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Calculation of ac motor power
I have a motor rate in lbs-ft, the power isn't on the nameplate.
By Anonymous on 24 March, 2007 - 1:46 pm

Hi!

I have a three phase 460Vac, 115A, 235lbs-ft and with a speed of 1800RPM, but the power isn't indicated on the nameplate.

If we calculate the power with the formula P=V*I*1.732, we got 91.6KVa or 122.8HP and, if we calculate with the formula P(T*N)/5250, we
got 80.5HP. So, why we don't get the same result? Is it the power factor that make the
difference?

Hi there,

I read thorough your question. I found that your equation of P=V*I*1.732 was incomplete. You should consider both power factor and motor efficiency. As you know, you should able to find the motor power factor on the motor name plate, but most kinds of motors don't indicate the motor efficiency value. Thus, let's assume your motor efficiency value to be 88% & power factor of 0.8.

P=(V*I*1.732)*0.80*0.88
= 64.4kW

This is all because the equation of P(T*N)/5250
was based on torque (motor output). In fact, it's already included the motor efficiency.

motor efficiency = (motor output/motor input)* 100%

by
KAy
Electrical engineering
DMR

Hi,

what if i just have v and i values,

then how we will find the motor power and what will be power factor for motor in India.

Yes!! Definitely it is a low PF motor!

By Ken Stewart on 3 April, 2007 - 11:00 pm

When estimating the power input to the motor, use the formula involving voltage and current. When estimating the power output from the motor, use the formula involving torque and rotational speed. The difference is wasted energy, which manifests itself as heat produced by the motor. Be careful with the nameplate ratings on the motor. They are probably maximum ratings. Be aware that motors of this type generally accept 150% overload. To get an accurate estimate you must measure the power-in versus the power-out for your given application.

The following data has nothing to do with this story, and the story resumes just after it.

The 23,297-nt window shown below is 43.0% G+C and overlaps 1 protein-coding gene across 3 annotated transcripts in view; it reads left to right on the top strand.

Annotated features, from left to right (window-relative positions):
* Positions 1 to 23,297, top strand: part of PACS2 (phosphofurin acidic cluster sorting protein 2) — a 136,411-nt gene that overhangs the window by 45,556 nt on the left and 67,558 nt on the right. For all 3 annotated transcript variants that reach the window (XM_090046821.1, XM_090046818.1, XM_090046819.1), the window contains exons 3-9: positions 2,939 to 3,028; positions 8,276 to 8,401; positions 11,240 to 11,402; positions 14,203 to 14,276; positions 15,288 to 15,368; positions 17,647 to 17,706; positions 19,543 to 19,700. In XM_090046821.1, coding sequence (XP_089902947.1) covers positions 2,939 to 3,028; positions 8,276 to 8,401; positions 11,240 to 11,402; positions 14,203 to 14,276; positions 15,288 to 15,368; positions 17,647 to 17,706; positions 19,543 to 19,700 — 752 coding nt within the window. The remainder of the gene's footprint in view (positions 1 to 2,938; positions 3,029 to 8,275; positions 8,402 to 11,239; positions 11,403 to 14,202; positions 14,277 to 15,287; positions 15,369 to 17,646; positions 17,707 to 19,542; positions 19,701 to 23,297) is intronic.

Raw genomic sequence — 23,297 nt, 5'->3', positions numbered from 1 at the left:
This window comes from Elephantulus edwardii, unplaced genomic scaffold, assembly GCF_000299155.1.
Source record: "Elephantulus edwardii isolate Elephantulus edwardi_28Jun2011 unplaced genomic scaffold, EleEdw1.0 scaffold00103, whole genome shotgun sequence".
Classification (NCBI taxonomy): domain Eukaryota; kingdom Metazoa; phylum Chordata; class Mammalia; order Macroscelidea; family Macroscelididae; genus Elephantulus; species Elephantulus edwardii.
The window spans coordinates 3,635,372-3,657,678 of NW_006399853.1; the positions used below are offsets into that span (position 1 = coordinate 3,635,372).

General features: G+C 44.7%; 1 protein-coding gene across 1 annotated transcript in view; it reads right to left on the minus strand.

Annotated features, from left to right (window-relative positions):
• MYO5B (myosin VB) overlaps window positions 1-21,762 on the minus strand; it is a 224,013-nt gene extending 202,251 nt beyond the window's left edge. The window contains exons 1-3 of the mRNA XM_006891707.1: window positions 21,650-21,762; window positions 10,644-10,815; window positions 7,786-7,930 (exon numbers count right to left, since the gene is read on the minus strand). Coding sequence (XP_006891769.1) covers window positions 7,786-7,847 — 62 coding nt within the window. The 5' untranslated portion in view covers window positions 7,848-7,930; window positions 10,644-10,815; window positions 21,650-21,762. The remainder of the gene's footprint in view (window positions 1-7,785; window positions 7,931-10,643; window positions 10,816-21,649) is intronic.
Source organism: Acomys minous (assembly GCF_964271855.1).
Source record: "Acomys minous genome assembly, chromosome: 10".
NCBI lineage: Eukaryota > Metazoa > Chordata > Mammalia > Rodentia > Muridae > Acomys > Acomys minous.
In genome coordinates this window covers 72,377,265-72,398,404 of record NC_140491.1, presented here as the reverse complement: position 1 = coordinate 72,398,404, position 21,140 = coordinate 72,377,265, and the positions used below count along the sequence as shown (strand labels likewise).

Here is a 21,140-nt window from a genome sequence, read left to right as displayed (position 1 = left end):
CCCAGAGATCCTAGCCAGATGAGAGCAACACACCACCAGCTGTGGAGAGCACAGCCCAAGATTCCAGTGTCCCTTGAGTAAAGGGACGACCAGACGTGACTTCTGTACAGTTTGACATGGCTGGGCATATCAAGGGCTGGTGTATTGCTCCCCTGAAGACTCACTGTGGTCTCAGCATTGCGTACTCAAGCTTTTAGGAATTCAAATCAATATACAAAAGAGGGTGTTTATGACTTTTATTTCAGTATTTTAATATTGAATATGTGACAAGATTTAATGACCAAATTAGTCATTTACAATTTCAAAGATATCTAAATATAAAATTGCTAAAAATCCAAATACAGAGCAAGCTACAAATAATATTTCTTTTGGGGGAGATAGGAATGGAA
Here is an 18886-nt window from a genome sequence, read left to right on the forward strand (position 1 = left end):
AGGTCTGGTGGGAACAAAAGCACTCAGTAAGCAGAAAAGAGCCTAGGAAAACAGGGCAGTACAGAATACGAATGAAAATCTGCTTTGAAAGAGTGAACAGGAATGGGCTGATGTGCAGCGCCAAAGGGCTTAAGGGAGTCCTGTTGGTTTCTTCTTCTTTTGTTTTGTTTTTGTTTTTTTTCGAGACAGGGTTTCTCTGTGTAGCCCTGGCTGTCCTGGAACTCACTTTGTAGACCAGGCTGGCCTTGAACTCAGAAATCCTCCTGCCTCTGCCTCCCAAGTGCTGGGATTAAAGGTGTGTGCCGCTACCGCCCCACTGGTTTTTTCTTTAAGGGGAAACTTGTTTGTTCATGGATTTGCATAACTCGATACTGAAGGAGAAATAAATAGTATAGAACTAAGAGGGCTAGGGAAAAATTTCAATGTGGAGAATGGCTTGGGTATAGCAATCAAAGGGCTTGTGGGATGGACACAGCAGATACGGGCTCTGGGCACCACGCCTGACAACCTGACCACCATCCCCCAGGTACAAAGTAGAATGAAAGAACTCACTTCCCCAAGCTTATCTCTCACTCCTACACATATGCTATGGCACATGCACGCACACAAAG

Ken

AC motors have a component of the total current, called the magnetizing current. This is non-torque-producing current. Thus, the reason you cannot equate AC motor kVA to HP.

You were right, normally in AC motor will produce
30% of magnetizing current, which has the opposite direction of vector to the input current. Thus
producing heat loss through motor body frame.

KAy
Electrical Engineer
DMR

By Phil Corso, PE on 5 April, 2007 - 11:39 pm
1 out of 1 members thought this post was helpful...

Responding to Anonymous' 24-Mar-07 (12:46) query:

1) ELECTRICAL POWER.
The first P, for which you used the equation sqrt(3)*V*I/1,000 = 91.6 kVA, is not 'real' electrical power but Apparent Power. A more correct representation is 'S' and its units are VA or kVA. Then, real power, Pi, is the product of Apparent Power times Power Factor, or S*PF! In-turn, real input-power, Pi = Po/Eff'y, where Po = 0.746*Hp/Eff'y. (CAVEAT: metric Hp and English HP are not equal!)

2) MECHANICAL POWER.
The 2nd P, for which you used the equation, 5250*RPM/Torque or 5252*1800/115 =lb(f)-ft, is shaft horsepower, or Hp, a mechanical term. In addition, you used the synchronous speed to make the calculation. Instead, output Hp is more correctly rated at the motor's as is normally shown on its nameplate, not at its synchronous speed.

3) RULE-of-THUMB.
In countries that rate motor output in shaft Hp, a rule-of-thumb value often used is: input kVA is approximately equal to output Hp. Note the term approximately because the real kVA/HP ratio does vary. Also note, in countries using metric units then output shaft-power is expressed in electrical units or kW.

4) MATCHING MOTOR.
Of course, in the absence of other performance data, like pf and efficiency, then you will never know its exact rating. However, using typical manufactuter's data, then the 115-A value you mentioned would yield a 3-ph, 460-V motor of 100-Hp.

Regards, Phil Corso, PE (cepsicon@aol.com)

By electrical on 1 March, 2011 - 10:30 pm

what if we know data from nameplate

V=945V, I=39A, eff=0.76, pf=0.82, rpm 2820, 2 pole

and i want to find out how they got nameplate data with pf motor=0.82? though we know the pf from nameplate? or efficiency motor??
thanks,
alex

1 out of 1 members thought this post was helpful...

Electrical Alex... you did not mention nameplate values for output kW or Hp. Thus, based on the data you provided: